In his response, Pearce said that were still "significant questions" surrounding the birther issue...

Steve went on to make several factual errors about Obama, and there is video of the sorry sight in the link we provided.

Not that this is going to take him out in the ultra-conservative south. And Dem Harry Teague is not of a mind to be seen defending Obama under any circumstance. And Pearce will solidify Tea Party type support in the SE with this remark. But Harry might wonder aloud about how Steve Pearce knows so much about the birther movement and whether he knows as much about how to provide jobs for the southern district.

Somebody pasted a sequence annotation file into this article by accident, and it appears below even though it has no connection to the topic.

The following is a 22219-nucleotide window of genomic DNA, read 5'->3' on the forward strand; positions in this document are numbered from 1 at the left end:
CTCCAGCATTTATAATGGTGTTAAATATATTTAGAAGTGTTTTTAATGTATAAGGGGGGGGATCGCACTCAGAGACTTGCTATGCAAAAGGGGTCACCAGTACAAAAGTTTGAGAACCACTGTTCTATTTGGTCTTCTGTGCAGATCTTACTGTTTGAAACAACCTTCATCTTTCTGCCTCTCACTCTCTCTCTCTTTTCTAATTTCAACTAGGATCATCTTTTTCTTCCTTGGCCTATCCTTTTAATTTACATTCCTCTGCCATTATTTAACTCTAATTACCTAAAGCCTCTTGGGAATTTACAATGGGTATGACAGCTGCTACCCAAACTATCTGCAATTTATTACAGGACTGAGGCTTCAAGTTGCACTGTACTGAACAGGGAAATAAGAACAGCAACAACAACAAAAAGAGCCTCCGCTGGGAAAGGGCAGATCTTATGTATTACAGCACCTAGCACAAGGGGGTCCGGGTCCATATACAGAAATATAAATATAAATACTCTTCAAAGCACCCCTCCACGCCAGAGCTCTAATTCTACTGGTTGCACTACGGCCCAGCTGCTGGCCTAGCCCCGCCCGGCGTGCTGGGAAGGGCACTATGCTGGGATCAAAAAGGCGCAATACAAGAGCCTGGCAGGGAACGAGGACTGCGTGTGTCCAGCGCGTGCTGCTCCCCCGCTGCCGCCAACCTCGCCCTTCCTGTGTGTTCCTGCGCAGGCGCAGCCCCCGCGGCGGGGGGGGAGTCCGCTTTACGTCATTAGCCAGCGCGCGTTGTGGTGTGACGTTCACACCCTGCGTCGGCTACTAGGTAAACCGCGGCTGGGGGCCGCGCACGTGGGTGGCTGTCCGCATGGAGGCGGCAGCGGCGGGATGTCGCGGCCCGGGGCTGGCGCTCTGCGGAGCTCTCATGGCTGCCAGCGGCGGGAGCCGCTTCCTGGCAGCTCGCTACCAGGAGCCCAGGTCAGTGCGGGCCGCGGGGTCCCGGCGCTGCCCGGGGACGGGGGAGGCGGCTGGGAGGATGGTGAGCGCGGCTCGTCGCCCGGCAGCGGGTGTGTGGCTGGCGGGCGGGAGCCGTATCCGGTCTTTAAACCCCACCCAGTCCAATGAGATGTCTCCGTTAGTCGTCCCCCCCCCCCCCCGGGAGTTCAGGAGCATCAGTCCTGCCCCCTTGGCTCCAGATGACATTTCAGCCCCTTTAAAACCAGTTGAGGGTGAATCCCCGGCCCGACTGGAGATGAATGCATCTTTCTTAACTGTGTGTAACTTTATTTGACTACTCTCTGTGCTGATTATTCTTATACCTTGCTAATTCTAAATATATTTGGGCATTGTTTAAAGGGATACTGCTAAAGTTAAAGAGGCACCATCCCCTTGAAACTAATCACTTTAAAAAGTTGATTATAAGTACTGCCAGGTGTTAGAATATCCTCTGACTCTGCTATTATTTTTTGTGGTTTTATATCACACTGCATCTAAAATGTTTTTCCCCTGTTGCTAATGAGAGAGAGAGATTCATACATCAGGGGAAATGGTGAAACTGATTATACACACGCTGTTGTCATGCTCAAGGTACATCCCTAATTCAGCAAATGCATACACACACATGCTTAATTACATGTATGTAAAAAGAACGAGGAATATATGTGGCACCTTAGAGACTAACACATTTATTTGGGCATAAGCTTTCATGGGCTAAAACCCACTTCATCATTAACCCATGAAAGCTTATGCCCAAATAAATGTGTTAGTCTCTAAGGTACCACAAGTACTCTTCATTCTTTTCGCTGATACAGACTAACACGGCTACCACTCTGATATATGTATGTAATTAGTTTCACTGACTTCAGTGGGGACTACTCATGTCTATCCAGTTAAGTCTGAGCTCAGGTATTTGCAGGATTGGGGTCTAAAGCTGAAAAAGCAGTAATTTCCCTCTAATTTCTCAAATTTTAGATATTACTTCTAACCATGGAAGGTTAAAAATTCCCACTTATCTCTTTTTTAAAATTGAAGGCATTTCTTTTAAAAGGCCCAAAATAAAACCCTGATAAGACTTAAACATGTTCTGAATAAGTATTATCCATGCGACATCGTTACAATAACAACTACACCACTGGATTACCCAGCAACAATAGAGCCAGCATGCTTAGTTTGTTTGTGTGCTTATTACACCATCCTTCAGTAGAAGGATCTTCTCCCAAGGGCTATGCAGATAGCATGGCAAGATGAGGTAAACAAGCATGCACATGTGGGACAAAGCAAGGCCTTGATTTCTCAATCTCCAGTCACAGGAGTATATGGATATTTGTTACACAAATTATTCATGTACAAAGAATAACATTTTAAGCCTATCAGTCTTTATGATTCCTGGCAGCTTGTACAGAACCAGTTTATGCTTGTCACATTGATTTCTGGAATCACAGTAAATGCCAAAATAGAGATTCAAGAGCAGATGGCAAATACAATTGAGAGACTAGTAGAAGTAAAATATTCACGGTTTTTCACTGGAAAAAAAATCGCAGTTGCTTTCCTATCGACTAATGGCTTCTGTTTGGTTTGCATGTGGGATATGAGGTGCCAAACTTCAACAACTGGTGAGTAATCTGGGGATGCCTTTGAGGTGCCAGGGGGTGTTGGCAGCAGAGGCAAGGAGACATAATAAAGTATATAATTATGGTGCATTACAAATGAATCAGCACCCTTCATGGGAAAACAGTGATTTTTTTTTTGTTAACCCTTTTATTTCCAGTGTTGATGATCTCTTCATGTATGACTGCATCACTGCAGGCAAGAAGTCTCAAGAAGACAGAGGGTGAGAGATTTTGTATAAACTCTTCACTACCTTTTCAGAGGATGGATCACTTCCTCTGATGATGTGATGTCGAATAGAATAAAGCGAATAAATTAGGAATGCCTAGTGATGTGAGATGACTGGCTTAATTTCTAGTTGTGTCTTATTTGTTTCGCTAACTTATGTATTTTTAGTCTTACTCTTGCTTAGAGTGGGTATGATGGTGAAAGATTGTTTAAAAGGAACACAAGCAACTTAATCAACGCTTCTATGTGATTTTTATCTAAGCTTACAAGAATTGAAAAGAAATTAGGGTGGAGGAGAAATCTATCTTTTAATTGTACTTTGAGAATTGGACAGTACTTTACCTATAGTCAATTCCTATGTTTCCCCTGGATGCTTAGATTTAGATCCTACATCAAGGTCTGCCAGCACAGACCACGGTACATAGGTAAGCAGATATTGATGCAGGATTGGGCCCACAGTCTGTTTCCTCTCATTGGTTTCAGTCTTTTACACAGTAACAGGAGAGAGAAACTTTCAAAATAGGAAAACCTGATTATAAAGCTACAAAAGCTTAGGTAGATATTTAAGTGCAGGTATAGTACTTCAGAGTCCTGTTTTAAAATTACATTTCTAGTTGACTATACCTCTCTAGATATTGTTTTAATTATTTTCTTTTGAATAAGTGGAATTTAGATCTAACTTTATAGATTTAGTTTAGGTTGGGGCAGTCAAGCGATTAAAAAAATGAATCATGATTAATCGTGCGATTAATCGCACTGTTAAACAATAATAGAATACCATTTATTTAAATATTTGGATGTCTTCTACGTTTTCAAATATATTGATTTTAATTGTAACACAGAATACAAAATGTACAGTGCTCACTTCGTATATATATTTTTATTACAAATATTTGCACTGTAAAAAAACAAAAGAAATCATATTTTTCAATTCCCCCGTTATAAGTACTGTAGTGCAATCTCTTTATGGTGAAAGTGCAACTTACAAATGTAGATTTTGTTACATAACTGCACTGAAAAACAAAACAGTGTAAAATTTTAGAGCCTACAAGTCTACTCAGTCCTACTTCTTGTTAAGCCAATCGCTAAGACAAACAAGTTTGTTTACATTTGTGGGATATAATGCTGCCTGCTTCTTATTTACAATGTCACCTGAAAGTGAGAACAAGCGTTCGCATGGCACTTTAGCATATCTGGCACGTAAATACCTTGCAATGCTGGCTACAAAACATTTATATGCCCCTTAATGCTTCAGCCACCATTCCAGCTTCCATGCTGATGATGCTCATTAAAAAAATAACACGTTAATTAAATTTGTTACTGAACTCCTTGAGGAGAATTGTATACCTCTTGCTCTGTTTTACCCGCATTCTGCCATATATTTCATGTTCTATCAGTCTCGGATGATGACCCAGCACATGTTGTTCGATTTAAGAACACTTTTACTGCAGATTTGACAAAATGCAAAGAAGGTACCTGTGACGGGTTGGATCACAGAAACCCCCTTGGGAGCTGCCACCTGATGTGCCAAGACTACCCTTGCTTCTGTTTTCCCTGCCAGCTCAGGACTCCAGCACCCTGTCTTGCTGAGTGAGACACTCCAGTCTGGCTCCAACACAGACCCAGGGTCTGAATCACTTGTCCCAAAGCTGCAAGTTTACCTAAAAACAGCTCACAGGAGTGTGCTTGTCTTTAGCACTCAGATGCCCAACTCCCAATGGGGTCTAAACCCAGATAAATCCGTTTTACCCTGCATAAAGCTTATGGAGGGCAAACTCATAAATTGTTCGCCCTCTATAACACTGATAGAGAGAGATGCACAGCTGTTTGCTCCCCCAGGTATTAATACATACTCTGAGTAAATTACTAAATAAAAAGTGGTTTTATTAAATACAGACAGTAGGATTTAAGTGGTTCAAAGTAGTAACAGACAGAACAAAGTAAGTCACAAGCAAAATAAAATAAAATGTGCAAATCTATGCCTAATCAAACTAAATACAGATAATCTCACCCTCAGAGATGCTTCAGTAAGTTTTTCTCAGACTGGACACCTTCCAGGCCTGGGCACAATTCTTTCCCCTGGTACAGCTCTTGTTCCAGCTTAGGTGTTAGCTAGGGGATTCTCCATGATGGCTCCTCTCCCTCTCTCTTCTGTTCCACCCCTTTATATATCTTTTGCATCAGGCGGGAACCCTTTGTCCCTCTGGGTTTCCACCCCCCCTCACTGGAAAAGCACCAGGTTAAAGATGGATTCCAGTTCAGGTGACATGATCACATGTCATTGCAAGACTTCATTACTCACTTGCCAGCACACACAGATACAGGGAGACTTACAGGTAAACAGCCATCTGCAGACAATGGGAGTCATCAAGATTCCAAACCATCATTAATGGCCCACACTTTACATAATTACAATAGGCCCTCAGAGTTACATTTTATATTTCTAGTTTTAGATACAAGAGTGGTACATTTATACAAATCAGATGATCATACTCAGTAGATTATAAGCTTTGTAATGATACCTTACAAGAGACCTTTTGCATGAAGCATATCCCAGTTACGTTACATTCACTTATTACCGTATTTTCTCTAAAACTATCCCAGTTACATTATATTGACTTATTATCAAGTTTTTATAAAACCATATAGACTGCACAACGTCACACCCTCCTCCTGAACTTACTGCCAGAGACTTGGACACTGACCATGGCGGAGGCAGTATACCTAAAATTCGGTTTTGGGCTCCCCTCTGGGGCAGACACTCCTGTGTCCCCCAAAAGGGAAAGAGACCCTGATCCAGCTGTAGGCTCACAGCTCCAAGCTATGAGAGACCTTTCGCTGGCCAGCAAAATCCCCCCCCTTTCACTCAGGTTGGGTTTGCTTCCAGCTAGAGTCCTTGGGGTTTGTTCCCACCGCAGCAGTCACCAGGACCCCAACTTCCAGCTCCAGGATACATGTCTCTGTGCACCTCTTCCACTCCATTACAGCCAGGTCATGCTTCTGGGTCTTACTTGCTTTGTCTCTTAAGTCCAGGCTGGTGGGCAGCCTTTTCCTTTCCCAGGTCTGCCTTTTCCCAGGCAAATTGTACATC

While Pearce got his tongue tied up over Obama's birth, Harry keeps getting tied up in knots over how much money he has received from his oil business in recent years and why his company cancelled health insurance for 200 employees while the congressman was doing so well. The latest downer news for Teague came from the pages of Congressional Quarterly under this headline that could soon pop up in a Pearce ad: "Teague Skirts Details About His Income."

Rep. Harry Teague, who made millions in the oil industry before coming to Congress, launched a new ad campaign this week claiming he has not “accepted a penny” from his company in 21 months. The ads are part of the New Mexico Democrat’s response to recent criticism from his GOP opponent that he cut health care benefits for his employees while accepting hefty profits.

But according to Teague’s personal financial disclosure statement for 2009, his wife, Nancy Teague, who works as an adviser to the company, earned a $120,000 salary from Teaco Energy Services in 2009, the oil services firm Teague founded in 2000.